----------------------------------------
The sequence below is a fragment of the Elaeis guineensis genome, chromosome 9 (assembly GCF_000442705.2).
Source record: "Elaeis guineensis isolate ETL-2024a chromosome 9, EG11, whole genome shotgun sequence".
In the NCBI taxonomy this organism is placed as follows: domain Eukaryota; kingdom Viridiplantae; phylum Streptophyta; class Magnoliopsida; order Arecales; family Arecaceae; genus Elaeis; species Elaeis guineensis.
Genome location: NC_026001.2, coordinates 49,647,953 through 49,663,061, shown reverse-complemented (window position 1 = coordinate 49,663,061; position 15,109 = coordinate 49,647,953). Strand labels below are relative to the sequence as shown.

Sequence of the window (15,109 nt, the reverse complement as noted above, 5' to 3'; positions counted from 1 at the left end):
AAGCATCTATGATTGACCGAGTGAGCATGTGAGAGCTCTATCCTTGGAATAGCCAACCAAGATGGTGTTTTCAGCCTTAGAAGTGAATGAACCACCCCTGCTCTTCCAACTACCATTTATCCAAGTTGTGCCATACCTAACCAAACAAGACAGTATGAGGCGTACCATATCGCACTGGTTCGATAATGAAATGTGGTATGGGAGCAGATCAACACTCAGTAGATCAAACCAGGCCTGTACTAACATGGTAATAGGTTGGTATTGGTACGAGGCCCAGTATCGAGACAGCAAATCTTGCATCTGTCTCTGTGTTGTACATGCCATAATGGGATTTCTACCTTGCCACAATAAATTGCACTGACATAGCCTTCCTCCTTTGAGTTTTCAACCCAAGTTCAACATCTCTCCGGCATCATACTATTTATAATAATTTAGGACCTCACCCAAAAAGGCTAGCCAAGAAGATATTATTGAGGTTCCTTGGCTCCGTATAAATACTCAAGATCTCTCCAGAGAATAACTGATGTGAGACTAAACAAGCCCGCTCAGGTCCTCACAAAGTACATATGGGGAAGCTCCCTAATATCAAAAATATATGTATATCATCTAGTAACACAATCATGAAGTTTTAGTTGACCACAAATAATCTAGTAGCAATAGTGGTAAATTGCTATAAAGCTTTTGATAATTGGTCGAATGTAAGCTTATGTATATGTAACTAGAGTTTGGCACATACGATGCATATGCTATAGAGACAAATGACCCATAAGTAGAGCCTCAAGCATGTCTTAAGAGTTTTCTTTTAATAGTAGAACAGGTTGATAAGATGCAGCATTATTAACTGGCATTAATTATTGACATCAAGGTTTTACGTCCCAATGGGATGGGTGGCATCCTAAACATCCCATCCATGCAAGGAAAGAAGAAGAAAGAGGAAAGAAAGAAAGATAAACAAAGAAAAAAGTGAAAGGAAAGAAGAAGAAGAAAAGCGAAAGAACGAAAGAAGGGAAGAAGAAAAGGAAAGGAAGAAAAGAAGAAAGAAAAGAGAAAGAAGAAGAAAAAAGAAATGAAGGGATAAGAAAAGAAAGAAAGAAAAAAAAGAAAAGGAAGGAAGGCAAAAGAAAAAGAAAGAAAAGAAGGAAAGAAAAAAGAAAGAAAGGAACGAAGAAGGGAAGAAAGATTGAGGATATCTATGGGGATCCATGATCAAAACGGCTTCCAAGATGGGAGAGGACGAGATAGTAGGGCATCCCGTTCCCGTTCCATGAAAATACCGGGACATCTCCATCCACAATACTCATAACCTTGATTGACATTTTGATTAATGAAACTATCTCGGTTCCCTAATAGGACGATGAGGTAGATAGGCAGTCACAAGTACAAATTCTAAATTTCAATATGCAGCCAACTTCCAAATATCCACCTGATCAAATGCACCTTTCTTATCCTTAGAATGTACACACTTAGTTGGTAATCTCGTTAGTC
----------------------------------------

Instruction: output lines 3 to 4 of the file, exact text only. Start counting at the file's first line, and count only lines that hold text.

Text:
In the NCBI taxonomy this organism is placed as follows: domain Eukaryota; kingdom Viridiplantae; phylum Streptophyta; class Magnoliopsida; order Arecales; family Arecaceae; genus Elaeis; species Elaeis guineensis.
Genome location: NC_026001.2, coordinates 49,647,953 through 49,663,061, shown reverse-complemented (window position 1 = coordinate 49,663,061; position 15,109 = coordinate 49,647,953). Strand labels below are relative to the sequence as shown.